MILWAUKEE — At a startup-themed Wisconsin Innovation Network meeting, Milwaukee County Executive Chris Abele said he would like to see state startup investment become a conversation point in the governor’s race. 

“We’ve got a gubernatorial election coming up and, regardless of who you’re going to support, one thing we can all do is ask — what are you going to do for startups in Wisconsin?” Abele said. “I want to see candidates feeling like they have to address that.” 

The state Legislature passed a bill earlier last year that earmarked $25 million for startup investment in five industries, including information technology, engineering, and medical devices. Abele launched his investment firm, CSA Partners, around the same time. The firm has a fund of around $10 million, according to Abele. He said the state’s burgeoning investment culture will require work to maintain momentum. 

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“One thing I really want to focus on is, we make sure we never mistake the flash and the fluff for the substance,” said Abele. “The worst you can do is have a big flashy announcement at the beginning and have some burnouts at the end, because all that does is diminish the investment community.” 

“When we do have something be excited about, and we do in the startup community, we need to talk about it,” said Abele. 

In a panel discussion, Dan Einhorn of Capital Midwest Fund said he’s seen “fantastic” changes in the startup community over the last two years. Einhorn started his fund in 2008 with his brother David, a former hedge-fund manager. Einhorn said he is feeling ‘bullish’ compared to 2012. 

“I think healthcare IT companies are going to do very well in this state in the near term,” Einhorn said.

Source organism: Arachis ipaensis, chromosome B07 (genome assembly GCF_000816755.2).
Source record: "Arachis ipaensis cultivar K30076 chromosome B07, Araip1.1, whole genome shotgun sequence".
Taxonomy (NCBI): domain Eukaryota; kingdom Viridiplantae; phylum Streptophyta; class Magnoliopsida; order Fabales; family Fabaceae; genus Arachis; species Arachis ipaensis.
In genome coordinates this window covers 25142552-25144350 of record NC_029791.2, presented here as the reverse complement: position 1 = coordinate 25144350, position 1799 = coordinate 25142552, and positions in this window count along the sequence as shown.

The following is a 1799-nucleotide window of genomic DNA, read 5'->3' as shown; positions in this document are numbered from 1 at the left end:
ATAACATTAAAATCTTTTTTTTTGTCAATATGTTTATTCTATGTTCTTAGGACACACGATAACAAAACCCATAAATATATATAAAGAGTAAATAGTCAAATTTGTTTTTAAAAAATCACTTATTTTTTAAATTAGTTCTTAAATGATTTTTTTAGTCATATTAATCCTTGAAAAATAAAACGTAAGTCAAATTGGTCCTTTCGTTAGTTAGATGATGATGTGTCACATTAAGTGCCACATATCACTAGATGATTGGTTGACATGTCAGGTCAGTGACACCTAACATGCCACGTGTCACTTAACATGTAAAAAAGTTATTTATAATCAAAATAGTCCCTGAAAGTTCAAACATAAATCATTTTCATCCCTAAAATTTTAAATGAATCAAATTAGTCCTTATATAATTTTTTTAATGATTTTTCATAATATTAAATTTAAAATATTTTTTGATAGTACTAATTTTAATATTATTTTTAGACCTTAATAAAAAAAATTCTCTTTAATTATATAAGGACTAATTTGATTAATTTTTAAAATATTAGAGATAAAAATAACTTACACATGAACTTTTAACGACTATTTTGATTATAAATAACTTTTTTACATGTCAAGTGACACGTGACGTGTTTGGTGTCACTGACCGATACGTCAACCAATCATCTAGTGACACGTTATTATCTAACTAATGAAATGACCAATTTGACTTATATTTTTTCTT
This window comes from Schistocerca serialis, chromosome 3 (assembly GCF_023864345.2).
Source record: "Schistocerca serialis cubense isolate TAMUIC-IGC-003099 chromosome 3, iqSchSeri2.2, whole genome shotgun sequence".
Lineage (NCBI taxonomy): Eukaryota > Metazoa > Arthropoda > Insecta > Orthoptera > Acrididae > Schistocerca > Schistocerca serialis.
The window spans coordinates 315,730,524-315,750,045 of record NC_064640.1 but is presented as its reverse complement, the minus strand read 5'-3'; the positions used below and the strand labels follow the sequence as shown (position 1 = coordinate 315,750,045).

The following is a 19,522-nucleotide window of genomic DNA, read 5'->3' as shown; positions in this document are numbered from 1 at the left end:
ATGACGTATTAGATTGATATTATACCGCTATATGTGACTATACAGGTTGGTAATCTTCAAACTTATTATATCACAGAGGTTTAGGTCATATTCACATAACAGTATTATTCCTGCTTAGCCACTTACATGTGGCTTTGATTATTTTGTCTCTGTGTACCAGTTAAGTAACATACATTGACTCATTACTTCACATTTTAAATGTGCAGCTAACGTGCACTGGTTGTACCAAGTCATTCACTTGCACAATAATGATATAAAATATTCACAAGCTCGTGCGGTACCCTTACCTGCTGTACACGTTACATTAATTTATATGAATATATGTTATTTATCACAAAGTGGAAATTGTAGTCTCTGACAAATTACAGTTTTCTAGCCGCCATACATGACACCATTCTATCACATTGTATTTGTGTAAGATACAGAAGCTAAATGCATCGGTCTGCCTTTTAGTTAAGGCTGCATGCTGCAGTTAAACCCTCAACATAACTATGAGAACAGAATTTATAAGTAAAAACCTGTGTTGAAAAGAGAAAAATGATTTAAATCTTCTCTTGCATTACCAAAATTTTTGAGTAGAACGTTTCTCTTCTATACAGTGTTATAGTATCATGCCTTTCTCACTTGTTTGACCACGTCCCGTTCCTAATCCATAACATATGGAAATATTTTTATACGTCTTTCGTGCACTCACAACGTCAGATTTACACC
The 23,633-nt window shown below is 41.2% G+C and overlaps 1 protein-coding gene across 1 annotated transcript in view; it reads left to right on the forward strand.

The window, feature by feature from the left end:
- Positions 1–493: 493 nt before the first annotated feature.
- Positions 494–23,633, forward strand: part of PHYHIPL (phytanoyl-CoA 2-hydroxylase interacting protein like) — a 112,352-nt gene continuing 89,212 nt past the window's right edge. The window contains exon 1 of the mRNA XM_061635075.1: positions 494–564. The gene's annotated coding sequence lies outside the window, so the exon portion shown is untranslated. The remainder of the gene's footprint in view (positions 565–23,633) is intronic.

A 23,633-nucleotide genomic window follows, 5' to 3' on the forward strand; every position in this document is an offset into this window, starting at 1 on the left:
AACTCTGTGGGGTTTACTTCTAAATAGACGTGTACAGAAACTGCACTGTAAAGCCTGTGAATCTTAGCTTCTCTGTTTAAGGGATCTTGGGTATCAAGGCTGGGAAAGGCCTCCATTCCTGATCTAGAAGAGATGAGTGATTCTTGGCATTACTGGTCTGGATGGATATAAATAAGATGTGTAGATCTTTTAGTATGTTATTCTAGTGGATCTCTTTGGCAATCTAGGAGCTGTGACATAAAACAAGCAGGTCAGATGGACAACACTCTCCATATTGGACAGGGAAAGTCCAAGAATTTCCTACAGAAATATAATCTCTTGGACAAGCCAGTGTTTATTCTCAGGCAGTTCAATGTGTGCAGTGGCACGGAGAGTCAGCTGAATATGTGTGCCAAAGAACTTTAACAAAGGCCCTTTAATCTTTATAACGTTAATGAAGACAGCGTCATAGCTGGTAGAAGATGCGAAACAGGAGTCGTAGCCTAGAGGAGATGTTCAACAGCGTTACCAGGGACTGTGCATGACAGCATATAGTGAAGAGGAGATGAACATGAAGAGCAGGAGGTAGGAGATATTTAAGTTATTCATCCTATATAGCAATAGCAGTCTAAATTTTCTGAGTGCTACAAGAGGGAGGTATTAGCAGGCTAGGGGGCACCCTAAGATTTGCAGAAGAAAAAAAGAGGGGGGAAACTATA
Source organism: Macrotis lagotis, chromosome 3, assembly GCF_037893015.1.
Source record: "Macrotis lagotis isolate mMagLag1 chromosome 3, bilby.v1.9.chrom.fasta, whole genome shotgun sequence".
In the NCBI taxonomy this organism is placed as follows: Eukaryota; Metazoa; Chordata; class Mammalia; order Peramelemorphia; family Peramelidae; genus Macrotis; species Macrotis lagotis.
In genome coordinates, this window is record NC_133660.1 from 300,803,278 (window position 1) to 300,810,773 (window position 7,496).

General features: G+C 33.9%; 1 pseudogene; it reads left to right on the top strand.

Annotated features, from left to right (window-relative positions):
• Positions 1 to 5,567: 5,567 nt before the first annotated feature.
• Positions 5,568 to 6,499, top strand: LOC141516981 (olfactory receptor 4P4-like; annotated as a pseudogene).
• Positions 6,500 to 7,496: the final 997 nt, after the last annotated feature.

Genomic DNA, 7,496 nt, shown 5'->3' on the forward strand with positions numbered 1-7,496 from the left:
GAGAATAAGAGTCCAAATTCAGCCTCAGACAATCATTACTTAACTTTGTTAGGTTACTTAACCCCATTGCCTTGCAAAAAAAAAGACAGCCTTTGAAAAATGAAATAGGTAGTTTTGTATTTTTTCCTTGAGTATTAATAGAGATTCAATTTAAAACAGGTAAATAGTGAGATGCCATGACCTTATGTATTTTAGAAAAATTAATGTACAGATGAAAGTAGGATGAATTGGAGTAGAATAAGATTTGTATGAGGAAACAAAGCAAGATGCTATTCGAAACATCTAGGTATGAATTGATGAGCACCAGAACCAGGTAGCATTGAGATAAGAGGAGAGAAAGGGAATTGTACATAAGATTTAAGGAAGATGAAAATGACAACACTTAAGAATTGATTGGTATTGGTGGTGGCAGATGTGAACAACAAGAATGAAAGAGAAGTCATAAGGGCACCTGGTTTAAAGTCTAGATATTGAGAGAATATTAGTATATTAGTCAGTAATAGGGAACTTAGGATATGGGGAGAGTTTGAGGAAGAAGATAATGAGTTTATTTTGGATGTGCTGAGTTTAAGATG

Dan Palay of Tactics II Ventures agreed, referencing the success of companies like Madison-based Epic. Palay’s fund has previously made investments in the life science industry, including Cellular Dynamics, a stem cell research company. Palay said capable management is major factor in the viability of an investment, but added marketability plays a role in his decisions. 

“It’s not an accident that the managers at our fund also hold the top management positions at [Cellular Dynamics],” said Palay. “Even with great people and interesting technology, if the market isn’t there, that’s pretty much a non-starter.” 

Abele and Einhorn concurred. Palay credited the rise of startup culture, in part, for revitalization in the state’s urban areas. 

“Downtown Milwaukee looks very different that it did ten years ago,” said Palay. “I think you see lots of young people that are the type to start companies.” 

The panelists agreed again on the importance of personal recommendations, and networking in securing investment funds. 

“Over the last four years, a lot of the meetings that I take are to develop a network so that I have people to go to when I need some things that are important,” Einhorn said. 

The Wisconsin Innovation Network is the membership subsidiary of the Wisconsin Technology Council. WIN hosts monthly networking and entrepreneurship events in Milwaukee and Madison.